Muhammad Ali: A Wrestling Eulogy

 

Photo: azquotes.com

The world lost one of it’s greatest global pop cultural icons when Muhammad Ali passed away on June 3, 2016. A long time sufferer of Parkinson’s Disease, he passed away in the company of his family. The rest of the mainstream press will paint the picture that most people know. The boxer. The social activist. The Rumble in the Jungle. The Greatest. But this article is about his connection to another world. The love he had and interaction he had in the world of professional wrestling.

Cassius Clay and Jackie Fargo, 1960's (Photo: pinterest.com)
Cassius Clay and Jackie Fargo, 1960’s (Photo: pinterest.com)

There was no denying Ali’s charm, even from his early days as Cassius Clay. He was the smooth talkingist, cool walkingist athlete the world had seen, winning over audiences of all race, creed and colour by the early 60’s. But a chance run in with wrestling icon Gorgeous George during a radio interview showed a young Clay how to promote himself for a fight.

“[George] started shouting: ‘If this bum beats me, I’ll crawl across the ring and cut off my hair, but it’s not gonna happen because I’m the greatest fighter in the world.’ And all the time, I was saying to myself: ‘Man. I want to see this fight’ And the whole place was sold out when Gorgeous George wrestled … including me … and that’s when I decided if I talked more, there was no telling how much people would pay to see me.”

Muhammad Ali to Thomas Hauser in “Muhammad Ali: His Life and Times”(1992)

Syed Saif Shah with Ali, 1968 (Photo: Pinterest.com)
Syed Saif Shah with Ali, 1968 (Photo: Pinterest.com)

His real foray into the world of professional wrestling was an impromptu run-in during a WWWF match on June 2, 1976 in Philadelphia, Pennsylvania. During training for his upcoming crossover fight with NJPW founder and WWE Hall of Famer Antonio Inoki, Ali stormed the ring following a match between Gorilla Monsoon and Baron Mikel Scicluna, only to end up in Monsoon’s patented Airplane Spin. A young Vincent Kennedy McMahon handled the mic duties during the match.

A few weeks later, Muhammad Ali and Inoki headlined a sold out card at the famed Budokan in Tokyo, Japan, that also featured Andre the Giant facing boxer Chuck Welpner. A miscommunication of the rules and varying reports of specifics, but in the end, Inoki thought it would be a legitimate fight while Ali assumed it was a worked shoot. It resulted in some tense moments backstage – in his 2008 autobiography, HitmanBret Hart (then working for NJPW as part of an exchange with Stampede Wrestling) stated that “(the guys) who were backing Ali made it clear that if Inoki laid a finger on their champ, they would kill him. That’s why Inoki lay on his back for fifteen rounds, kicking Ali in the shins so as not to use his hands”. The fans were outraged. While the match’s place in history is monumental, it’s legacy time spanning, the match itself was clumsy and awkward.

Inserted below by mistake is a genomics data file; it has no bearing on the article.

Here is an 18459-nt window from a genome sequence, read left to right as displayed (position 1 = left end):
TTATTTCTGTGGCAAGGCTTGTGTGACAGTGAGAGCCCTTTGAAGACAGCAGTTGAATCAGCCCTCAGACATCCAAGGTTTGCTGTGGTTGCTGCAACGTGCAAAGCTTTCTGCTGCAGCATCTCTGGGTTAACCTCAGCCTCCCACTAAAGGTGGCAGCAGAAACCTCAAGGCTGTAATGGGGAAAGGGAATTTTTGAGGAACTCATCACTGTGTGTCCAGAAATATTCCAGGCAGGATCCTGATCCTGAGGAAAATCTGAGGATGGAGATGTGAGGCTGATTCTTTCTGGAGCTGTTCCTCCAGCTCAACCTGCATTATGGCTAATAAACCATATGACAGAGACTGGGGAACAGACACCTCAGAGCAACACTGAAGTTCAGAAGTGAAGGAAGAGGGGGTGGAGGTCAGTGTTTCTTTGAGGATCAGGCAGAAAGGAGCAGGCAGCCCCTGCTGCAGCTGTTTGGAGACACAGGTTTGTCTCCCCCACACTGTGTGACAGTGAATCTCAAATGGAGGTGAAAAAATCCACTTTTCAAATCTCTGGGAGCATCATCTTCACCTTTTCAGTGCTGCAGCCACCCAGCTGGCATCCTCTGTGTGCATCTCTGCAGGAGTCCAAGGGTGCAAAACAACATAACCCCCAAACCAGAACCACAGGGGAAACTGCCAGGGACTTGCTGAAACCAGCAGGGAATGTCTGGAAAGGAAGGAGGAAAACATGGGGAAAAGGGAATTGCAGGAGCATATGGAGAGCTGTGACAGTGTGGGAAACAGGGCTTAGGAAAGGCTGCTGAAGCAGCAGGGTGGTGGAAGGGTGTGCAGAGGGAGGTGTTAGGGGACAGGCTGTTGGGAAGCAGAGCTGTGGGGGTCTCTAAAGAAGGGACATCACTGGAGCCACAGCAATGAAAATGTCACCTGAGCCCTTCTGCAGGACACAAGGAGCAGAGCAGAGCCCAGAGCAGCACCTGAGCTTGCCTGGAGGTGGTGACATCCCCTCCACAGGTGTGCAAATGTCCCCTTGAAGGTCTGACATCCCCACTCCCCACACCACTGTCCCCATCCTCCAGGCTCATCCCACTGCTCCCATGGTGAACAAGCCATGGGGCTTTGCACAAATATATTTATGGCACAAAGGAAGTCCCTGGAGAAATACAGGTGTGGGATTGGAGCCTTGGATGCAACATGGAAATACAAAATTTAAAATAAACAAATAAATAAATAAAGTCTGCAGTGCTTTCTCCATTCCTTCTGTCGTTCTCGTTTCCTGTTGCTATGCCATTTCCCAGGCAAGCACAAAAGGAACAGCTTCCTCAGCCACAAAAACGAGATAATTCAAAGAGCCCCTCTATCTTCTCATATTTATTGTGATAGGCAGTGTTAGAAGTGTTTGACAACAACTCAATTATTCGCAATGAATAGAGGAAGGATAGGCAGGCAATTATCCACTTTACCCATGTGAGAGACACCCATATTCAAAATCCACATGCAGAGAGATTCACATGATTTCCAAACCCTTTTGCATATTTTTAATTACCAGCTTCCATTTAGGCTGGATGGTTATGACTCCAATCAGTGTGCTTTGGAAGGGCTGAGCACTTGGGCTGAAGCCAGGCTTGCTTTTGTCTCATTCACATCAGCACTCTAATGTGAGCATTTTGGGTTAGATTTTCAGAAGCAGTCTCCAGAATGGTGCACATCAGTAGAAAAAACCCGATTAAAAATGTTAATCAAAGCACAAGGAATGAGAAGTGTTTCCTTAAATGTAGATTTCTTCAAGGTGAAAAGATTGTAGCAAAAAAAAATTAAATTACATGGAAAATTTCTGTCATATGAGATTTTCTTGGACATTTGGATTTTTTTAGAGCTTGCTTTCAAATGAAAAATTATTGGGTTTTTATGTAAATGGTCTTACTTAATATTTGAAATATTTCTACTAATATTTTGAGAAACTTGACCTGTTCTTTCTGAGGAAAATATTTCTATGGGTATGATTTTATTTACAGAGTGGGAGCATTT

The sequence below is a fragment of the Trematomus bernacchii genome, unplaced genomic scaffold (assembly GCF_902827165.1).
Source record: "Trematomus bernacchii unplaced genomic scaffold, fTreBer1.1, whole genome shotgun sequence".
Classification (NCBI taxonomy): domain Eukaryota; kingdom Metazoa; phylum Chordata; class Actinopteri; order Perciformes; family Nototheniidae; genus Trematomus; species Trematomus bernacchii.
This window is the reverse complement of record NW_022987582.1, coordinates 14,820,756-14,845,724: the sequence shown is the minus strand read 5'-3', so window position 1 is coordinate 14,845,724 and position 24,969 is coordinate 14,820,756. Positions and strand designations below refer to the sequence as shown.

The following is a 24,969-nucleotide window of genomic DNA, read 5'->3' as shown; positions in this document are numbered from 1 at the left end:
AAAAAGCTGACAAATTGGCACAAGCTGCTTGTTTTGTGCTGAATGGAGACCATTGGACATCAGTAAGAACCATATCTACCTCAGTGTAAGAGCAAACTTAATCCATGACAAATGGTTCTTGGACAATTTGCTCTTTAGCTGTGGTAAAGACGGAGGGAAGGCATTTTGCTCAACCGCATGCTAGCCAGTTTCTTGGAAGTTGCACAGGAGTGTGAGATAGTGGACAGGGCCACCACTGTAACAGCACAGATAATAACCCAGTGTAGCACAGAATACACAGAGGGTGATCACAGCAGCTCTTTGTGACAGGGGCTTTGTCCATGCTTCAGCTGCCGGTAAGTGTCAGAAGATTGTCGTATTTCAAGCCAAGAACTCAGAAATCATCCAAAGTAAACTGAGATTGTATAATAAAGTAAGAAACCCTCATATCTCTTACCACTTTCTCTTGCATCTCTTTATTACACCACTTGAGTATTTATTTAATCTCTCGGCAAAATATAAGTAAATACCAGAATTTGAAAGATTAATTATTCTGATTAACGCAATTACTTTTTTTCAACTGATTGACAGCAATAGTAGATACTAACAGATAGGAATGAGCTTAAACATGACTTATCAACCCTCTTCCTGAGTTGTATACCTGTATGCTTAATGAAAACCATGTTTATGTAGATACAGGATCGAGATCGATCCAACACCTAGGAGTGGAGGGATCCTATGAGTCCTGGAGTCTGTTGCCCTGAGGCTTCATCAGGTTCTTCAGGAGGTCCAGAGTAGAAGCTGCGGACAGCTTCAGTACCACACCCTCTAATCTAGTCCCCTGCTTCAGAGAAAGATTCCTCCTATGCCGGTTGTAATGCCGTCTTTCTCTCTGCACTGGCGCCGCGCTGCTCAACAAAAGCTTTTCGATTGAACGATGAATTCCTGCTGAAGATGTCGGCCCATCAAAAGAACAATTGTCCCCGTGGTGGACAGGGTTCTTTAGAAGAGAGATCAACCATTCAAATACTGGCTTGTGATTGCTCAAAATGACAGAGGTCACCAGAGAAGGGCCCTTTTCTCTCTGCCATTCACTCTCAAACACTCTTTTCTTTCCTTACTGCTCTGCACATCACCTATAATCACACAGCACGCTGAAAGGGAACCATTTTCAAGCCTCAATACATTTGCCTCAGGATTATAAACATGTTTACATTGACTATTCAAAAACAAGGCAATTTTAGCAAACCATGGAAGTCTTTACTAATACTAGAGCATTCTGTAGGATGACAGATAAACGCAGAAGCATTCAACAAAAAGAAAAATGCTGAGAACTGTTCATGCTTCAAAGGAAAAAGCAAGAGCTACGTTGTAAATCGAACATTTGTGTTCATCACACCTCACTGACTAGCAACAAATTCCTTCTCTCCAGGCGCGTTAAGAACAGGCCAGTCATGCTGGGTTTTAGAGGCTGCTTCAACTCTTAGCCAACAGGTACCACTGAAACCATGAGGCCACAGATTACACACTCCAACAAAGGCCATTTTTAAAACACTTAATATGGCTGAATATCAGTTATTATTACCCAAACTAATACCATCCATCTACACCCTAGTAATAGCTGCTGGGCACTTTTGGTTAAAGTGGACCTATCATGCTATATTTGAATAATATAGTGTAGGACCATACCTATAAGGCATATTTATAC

Ali with his manager for his 1976 fight with Inoki, "Classy" Freddie Blassie (Photo: PInterest.com)
Ali with his manager for his 1976 fight with Inoki, “Classy” Freddie Blassie (Photo: PInterest.com)

 

Bobo Brazil with Muhammad Ali, 1976 (Photo: Pinterest.com)
Bobo Brazil with Muhammad Ali, 1976 (Photo: Pinterest.com)

But through it all, Ali and Inoki became lifelong friends. When Inoki wrestled his final match in 1998, Ali – now 14 years into his fight with Parkinson’s and visibly weakening – flew to Japan to be in attendance, and through an assistant, said this over the PA following the match:

“It was 1976 when I fought Antonio Inoki at the Budokan. In the ring, we were tough opponents. After that, we built love and friendship with mutual respect. So, I feel a little less lonely now that Antonio has retired. It is my honour to be standing on the ring with my good friend after 22 years. Our future is bright and has a clear vision. Antonio Inoki and I put our best efforts into making world peace through sports, to prove there is only one mankind beyond the sexual, ethical, or cultural differences. It is my pleasure to come here today.”

Photo: WWE.com
Photo: WWE.com

On March 1, 1985, Ali returned to the WWF (now under the Vince Jr.’s ownership), one year after being diagnosed with Parkinson’s, to be the special ringside enforcer for the Main Event of the very first Wrestlemania, between Hulk Hogan & Mr. T vs. Rowdy Roddy Piper & “Mr. Wonderful” Paul Orndorff. Ali was starting to show visible signs of the effects of his new opponent and it’s clear that many of the cheers when he raised Hogan’s hand in victory where equally an applause of respect for the man in the bow tie.

A few months after his Wrestlemania appearance, Ali appeared in Mid-South Wrestling‘s SuperDome cards, as the back-up for wrestler Eddie “The Snowman” Crawford in a match against a pre-WWF Jake “The Snake” Roberts. Ali got involved at the matches end and Roberts ends up taking a few shots from The Greatest.

His public appearances would dwindle in the following years as the Parkinson’s took stronger hold over him (although he did make a ringside cameo at WCW‘s Halloween Havoc in 1995), but his hold on people’s hearts never waned. Many have often wondered why in all these years of having a Celebrity wing in the WWE Hall of Famer, that one of the biggest celebrities the world has ever seen – who actually has a deep connection to wrestling’s history – wasn’t yet a member.

Ali’s legacy is clearly not in the world of professional wrestling. He was arguably the greatest boxer the world has ever seen, one of the world’s most beloved and unifying pop culture icons, and a fierce social rights activist who put his money where his mouth was. But it’s nice that even for a few moments, he let the wrestling world into his life.

(Main Photo: Top three from WWE.com, bottom one from geektyrant.com, a still from the 2014 documentary, “I Am Ali”)


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